Did you ever think you could take an entire class on health care reform, the fiscal cliff and the 2012 presidential election?
Cross Currents, an idea proposed by Vice Dean of Wharton Georgette Phillips, is a new set of classes being created that will focus on current events like these.
“The concept is twofold, one to pick a current topic, something really of interest that’s on the ground right now and [second to] tackle it from an interdisciplinary perspective,” said Vice Provost of Education and biology professor Andrew Binns. “That’s fundamentally the idea, it’s to take advantage of the diverse faculty we have in the context of how they think and what they think about.”
Classes are to be created by professors within the four undergraduate schools and the proposals will be reviewed by a committee including, but not limited to, Dean of the College of Arts and Sciences Dennis DeTurck, Associate Dean for Undergraduate Education in Engineering Beth Winkelstein and Associate Dean for Academic Programs in Nursing Kathlenn McCauley according to Phillips.
The undergraduate deans hope to offer two or three Cross Current classes a semester beginning in fall 2014.
Phillips, who originally proposed Cross Currents to her fellow undergraduate deans about a year ago, explained her inspiration behind the idea. “I started thinking about what Penn is really good at and one thing that I think is a treasure within our university is our geographic proximity [of different schools] that allows us to cross disciplinary and intellectual boundaries very easily,” she said.
The biggest issue, according to Binns, is encouraging professors to submit proposals. The original call for proposals was put out in late October last semester, which was too late for professors to have potential courses ready to go for submission. The submissions will also have to go through a review process before being implemented.
“The problem with getting something like this off the ground is that we have to solicit proposals far in advance from when the course will actually run,” Binns said.
Additionally the project requires that faculty be available to teach new courses, despite the already large number of courses that they already teach.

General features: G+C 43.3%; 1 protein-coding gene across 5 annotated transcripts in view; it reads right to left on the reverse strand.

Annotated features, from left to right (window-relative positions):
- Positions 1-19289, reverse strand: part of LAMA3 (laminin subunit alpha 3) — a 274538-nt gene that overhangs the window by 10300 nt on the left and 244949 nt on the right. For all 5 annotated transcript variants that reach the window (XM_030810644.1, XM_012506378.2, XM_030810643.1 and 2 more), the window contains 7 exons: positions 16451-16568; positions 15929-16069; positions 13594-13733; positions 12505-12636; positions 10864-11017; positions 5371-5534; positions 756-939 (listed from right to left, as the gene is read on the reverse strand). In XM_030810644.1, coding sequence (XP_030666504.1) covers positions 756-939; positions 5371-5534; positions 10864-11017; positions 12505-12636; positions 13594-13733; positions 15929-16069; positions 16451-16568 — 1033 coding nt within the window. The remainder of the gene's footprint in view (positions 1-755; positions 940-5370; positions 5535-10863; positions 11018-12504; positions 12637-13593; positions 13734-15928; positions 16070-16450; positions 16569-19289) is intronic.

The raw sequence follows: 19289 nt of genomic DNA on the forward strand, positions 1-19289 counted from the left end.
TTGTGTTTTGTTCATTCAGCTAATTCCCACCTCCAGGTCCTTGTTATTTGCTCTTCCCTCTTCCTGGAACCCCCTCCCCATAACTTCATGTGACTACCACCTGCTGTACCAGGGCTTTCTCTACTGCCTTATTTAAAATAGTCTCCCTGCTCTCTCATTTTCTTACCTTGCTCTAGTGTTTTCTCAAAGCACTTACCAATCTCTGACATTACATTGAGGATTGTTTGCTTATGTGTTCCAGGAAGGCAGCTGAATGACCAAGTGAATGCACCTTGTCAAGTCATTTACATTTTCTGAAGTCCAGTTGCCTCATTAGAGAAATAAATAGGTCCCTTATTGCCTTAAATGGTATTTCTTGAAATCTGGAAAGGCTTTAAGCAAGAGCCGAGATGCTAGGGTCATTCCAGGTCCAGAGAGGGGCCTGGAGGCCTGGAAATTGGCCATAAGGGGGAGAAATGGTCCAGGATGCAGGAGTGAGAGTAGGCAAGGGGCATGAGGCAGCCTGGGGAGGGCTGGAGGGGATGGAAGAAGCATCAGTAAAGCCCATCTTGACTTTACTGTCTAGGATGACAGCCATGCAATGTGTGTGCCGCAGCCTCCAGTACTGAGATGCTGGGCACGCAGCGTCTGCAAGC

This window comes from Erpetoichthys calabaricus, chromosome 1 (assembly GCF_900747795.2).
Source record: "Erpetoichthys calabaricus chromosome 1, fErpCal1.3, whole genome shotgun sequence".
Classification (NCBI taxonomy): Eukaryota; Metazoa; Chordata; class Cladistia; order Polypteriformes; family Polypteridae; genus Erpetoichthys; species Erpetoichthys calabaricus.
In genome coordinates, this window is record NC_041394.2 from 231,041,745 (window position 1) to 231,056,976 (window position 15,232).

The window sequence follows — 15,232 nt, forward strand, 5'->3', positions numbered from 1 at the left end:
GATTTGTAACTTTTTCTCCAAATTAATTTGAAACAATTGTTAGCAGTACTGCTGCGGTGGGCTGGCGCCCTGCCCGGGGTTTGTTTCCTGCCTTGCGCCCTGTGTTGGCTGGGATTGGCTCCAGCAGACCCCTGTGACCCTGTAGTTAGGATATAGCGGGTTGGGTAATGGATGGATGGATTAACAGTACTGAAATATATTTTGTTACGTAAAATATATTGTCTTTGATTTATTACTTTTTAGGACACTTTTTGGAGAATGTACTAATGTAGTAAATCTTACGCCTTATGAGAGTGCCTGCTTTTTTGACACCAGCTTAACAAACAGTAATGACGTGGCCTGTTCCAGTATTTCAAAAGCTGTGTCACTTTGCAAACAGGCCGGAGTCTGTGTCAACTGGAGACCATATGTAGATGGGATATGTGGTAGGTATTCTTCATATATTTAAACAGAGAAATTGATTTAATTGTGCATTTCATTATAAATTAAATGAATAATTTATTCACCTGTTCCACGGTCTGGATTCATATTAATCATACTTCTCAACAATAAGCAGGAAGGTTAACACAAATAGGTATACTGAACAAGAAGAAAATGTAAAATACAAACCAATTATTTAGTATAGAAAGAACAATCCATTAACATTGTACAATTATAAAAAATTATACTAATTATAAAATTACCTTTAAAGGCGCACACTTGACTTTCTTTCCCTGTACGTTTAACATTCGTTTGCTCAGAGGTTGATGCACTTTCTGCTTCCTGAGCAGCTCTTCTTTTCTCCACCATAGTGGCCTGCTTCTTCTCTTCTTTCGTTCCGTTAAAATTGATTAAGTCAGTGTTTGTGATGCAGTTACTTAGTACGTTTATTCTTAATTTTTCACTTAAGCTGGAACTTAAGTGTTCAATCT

“It would be unique to have a class that is taught by different faculty that have different perspectives on the same idea,” said Phillips. “We really want this to be faculty driven, not top down but organic … [and we want] faculty that can collaborate across schools, that can offer a rich and much more nuanced take from different lenses.”
What is especially unique about the idea, apart from the focus on what is happening in real time, is that it will also incorporate Penn’s graduate and professional schools in its courses.
“It’s what different disciplinary perspectives think, whether it’s the perspective of a professional school or [the] liberal arts and sciences,” DeTurck said. “What we’ll be looking for is real integration so its team teaching as opposed to tag-team teaching.”
DeTurck also said that Cross Currents is about “specific, timely, even local and immediate issues.”
The structure of the classes will be entirely at the professors’ discretion, Binns explained. The only requirements for the proposals will be that it needs to be taught by a minimum of two professors from different undergraduate schools and that the class be focused on something currently happening.
“We don’t want to limit the enrollment because we’d love to get as many students as possible,” Binns said.
Binns further explained that this is an experimental idea and courses will be added or removed depending on how successful they are.
“When I first got to Penn 30 years ago there was a biologist and a physicist who decided to teach a one-year course on the evolution of the universe, starting with the big bang,” Binns said of a successful class. “Those two could do it but you can’t always replicate that.”
Ultimately, the program is about encouraging innovation on the part of faculty, Phillips said.
“I’m excited that our students will have the opportunity to grow intellectually by hearing different perspectives,” Phillips said. “There’s one professor in front of class, that’s all well and good, but wouldn’t it be interesting to see how someone else looks at the same topic without taking another class?”
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